This work adopted a cross-sectional study design nested in the project “Accessibility Evaluation of Health-Related Resources for the Elderly (AEHRR). All participants provided written informed consent before participation. The study was approved by the institutional review board at the School of Public Health, Zhejiang University.
Setting and participants
A total of 950 general residents aged ≥ 60 years were selected using a complex multistage sampling design. Sampling was conducted in 22 locations (urban/rural) in four provinces (Zhejiang, Heilongjiang, Xinjiang, and Chongqing) in China from 2019 to 2020. A population-based survey was conducted to assess the health and health-related resources of accessibility from multiple aspects: social, economic, behavioral and psychological, medical, and environmental among the general elderly. Subjects who were unable to complete the questionnaire were excluded.
Data were collected using questionnaires provided during face-to-face interviews. Part of the family interviews was conducted by investigators who were guided by villagers proficient in the local language. The questionnaires consisted of 9 parts comprising 428 items. The main contents included the following: social resources, medical resources, community health service resources, psychological resources, environmental resources, and activities involving daily living assessment.
Dependency scale was validated as a measure of dependency from the standardized Minnesota Multiphasic Personality Inventory-II in Chinese version. The dependency scale comprised 57 items. The raw score was converted into a standardized T-score. Dependency is defined as the standardized T-score greater than or equal to 60 points. Social resource status was assessed using the Chinese version questionnaires of Older American Resources and Services (OARS). The OARS social resource scale included three dimensions: social interaction, availability of social support and practical assistance, and interpersonal relation. The ratings were summed to yield a total score. High scores indicate high levels of social resource. Two potential variables were distinguished with four questions for the availability of social support and family assistance. The availability of social support was measured using two questions as follows: “Is there someone who would give you any help at all if you were sick or disabled?” and “Do you find yourself feeling lonely?” The family assistance included two questions: “Who do you live with at present?” and “Do you see your relatives and friends as often as you want to or not?”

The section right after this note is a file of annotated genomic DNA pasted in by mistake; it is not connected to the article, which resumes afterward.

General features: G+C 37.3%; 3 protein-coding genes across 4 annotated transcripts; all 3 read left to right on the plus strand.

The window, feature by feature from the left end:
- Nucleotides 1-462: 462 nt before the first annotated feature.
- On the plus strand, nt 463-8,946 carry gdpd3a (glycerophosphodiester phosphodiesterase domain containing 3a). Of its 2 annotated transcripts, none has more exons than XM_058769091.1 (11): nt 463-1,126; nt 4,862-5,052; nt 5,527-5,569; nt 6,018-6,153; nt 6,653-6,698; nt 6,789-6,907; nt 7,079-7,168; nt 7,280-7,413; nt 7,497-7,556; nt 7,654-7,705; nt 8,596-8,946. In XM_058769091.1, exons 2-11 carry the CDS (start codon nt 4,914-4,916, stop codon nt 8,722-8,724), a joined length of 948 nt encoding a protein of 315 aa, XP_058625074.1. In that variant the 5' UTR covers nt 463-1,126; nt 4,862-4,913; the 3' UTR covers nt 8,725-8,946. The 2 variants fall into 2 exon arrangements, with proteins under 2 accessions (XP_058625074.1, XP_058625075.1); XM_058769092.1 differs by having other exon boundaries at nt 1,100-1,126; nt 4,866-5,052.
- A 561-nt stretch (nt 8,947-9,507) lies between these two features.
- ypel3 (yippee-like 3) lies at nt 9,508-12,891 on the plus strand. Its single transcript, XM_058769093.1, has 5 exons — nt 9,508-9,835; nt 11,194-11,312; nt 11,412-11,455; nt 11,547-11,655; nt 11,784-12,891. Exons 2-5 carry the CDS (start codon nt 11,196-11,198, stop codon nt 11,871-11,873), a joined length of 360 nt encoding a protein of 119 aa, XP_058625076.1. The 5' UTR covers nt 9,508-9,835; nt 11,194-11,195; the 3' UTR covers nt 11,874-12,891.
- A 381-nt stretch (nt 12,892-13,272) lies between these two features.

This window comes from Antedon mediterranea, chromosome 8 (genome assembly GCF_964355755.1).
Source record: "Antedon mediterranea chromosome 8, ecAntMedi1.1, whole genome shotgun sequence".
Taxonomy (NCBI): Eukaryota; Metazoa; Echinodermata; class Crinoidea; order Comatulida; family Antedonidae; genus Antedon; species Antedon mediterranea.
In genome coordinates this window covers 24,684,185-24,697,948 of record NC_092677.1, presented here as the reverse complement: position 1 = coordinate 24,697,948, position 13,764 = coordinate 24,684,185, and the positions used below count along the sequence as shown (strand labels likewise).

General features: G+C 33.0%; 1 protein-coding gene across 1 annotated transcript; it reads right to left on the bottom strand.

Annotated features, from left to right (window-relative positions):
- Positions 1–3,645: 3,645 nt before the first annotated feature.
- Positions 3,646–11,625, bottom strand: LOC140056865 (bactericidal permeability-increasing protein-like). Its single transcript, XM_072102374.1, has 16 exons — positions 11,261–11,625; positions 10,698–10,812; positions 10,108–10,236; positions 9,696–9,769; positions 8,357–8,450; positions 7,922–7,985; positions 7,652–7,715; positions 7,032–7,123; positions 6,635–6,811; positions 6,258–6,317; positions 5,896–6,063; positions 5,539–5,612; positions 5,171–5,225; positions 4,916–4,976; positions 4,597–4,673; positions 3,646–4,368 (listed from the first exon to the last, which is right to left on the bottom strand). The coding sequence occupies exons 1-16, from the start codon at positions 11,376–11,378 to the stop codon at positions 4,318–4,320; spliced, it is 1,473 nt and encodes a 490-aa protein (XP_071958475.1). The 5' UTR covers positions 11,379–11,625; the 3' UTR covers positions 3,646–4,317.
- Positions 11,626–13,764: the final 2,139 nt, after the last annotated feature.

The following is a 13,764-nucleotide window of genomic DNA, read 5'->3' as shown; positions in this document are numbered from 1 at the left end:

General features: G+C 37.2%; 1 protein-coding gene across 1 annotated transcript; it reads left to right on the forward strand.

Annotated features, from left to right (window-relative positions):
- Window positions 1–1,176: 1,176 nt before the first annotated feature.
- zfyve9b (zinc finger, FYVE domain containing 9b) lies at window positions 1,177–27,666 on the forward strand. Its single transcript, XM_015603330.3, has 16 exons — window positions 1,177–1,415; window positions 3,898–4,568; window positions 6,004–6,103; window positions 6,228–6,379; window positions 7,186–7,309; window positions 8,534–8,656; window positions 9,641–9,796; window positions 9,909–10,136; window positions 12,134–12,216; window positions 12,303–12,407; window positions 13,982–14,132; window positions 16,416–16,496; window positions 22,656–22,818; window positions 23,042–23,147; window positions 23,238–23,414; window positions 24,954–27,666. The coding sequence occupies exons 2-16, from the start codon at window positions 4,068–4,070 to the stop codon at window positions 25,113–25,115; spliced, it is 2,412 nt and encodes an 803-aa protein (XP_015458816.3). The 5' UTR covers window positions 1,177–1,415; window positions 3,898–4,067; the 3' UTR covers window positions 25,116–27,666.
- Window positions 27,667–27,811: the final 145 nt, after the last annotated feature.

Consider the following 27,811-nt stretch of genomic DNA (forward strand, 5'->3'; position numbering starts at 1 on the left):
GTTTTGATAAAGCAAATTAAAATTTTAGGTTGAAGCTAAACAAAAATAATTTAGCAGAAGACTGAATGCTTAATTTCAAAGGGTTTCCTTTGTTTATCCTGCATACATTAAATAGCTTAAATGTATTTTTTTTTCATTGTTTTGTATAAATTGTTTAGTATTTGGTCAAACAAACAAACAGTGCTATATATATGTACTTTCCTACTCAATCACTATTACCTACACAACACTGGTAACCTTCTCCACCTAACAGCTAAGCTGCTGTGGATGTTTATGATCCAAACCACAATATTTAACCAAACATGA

Statistical analysis was restricted to the 913 participants with complete questionnaires and dependency assessment data. Descriptive statistics were used to describe the general characteristics of the study participants.
The logistic regression model was used to evaluate the association between dependency and social resources. The dependency score was treated as a binary variable. If the participant’s T-score of dependency scale is greater than or equal to 60 points, then they will be regarded as a dependent individual in the binary dependent variable of the logistic regression model expressed by “1”; otherwise, “0” if their score is lower than 60 points. As a continuous variable, the score of social resources is the sum of the scores of the three dimensions. High scores are considered to have more social resources.